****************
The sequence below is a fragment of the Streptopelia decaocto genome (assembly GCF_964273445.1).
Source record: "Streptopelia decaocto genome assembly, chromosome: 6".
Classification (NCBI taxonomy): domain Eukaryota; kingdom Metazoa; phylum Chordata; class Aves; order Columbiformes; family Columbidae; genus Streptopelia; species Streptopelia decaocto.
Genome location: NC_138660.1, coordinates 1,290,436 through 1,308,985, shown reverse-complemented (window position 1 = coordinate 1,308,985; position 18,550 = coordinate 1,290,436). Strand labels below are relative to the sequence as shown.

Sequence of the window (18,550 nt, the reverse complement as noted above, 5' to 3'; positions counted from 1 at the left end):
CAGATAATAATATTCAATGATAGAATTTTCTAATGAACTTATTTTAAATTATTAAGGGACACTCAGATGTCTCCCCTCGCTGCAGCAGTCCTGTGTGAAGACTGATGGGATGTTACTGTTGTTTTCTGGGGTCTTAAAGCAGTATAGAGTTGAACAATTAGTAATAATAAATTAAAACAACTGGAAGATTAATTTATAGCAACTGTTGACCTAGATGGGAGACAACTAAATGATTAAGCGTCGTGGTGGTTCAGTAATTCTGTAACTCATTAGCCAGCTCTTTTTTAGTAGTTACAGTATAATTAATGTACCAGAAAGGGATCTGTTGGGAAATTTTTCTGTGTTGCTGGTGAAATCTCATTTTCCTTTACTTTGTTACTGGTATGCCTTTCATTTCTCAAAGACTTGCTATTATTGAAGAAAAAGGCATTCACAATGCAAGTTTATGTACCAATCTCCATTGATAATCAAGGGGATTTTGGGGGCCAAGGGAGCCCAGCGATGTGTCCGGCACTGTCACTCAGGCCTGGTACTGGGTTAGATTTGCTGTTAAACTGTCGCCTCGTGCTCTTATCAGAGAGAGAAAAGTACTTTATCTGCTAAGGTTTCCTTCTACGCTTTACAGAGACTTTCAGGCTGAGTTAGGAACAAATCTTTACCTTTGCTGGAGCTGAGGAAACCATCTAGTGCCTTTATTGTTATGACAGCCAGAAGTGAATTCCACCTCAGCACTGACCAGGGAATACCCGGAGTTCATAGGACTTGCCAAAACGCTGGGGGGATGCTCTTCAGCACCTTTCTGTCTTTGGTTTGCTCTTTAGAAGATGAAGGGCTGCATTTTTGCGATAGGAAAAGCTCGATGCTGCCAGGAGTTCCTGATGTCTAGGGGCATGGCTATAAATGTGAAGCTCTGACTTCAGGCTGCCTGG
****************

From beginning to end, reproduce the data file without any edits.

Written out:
The sequence below is a fragment of the Streptopelia decaocto genome (assembly GCF_964273445.1).
Source record: "Streptopelia decaocto genome assembly, chromosome: 6".
Classification (NCBI taxonomy): domain Eukaryota; kingdom Metazoa; phylum Chordata; class Aves; order Columbiformes; family Columbidae; genus Streptopelia; species Streptopelia decaocto.
Genome location: NC_138660.1, coordinates 1,290,436 through 1,308,985, shown reverse-complemented (window position 1 = coordinate 1,308,985; position 18,550 = coordinate 1,290,436). Strand labels below are relative to the sequence as shown.

Sequence of the window (18,550 nt, the reverse complement as noted above, 5' to 3'; positions counted from 1 at the left end):
CAGATAATAATATTCAATGATAGAATTTTCTAATGAACTTATTTTAAATTATTAAGGGACACTCAGATGTCTCCCCTCGCTGCAGCAGTCCTGTGTGAAGACTGATGGGATGTTACTGTTGTTTTCTGGGGTCTTAAAGCAGTATAGAGTTGAACAATTAGTAATAATAAATTAAAACAACTGGAAGATTAATTTATAGCAACTGTTGACCTAGATGGGAGACAACTAAATGATTAAGCGTCGTGGTGGTTCAGTAATTCTGTAACTCATTAGCCAGCTCTTTTTTAGTAGTTACAGTATAATTAATGTACCAGAAAGGGATCTGTTGGGAAATTTTTCTGTGTTGCTGGTGAAATCTCATTTTCCTTTACTTTGTTACTGGTATGCCTTTCATTTCTCAAAGACTTGCTATTATTGAAGAAAAAGGCATTCACAATGCAAGTTTATGTACCAATCTCCATTGATAATCAAGGGGATTTTGGGGGCCAAGGGAGCCCAGCGATGTGTCCGGCACTGTCACTCAGGCCTGGTACTGGGTTAGATTTGCTGTTAAACTGTCGCCTCGTGCTCTTATCAGAGAGAGAAAAGTACTTTATCTGCTAAGGTTTCCTTCTACGCTTTACAGAGACTTTCAGGCTGAGTTAGGAACAAATCTTTACCTTTGCTGGAGCTGAGGAAACCATCTAGTGCCTTTATTGTTATGACAGCCAGAAGTGAATTCCACCTCAGCACTGACCAGGGAATACCCGGAGTTCATAGGACTTGCCAAAACGCTGGGGGGATGCTCTTCAGCACCTTTCTGTCTTTGGTTTGCTCTTTAGAAGATGAAGGGCTGCATTTTTGCGATAGGAAAAGCTCGATGCTGCCAGGAGTTCCTGATGTCTAGGGGCATGGCTATAAATGTGAAGCTCTGACTTCAGGCTGCCTGG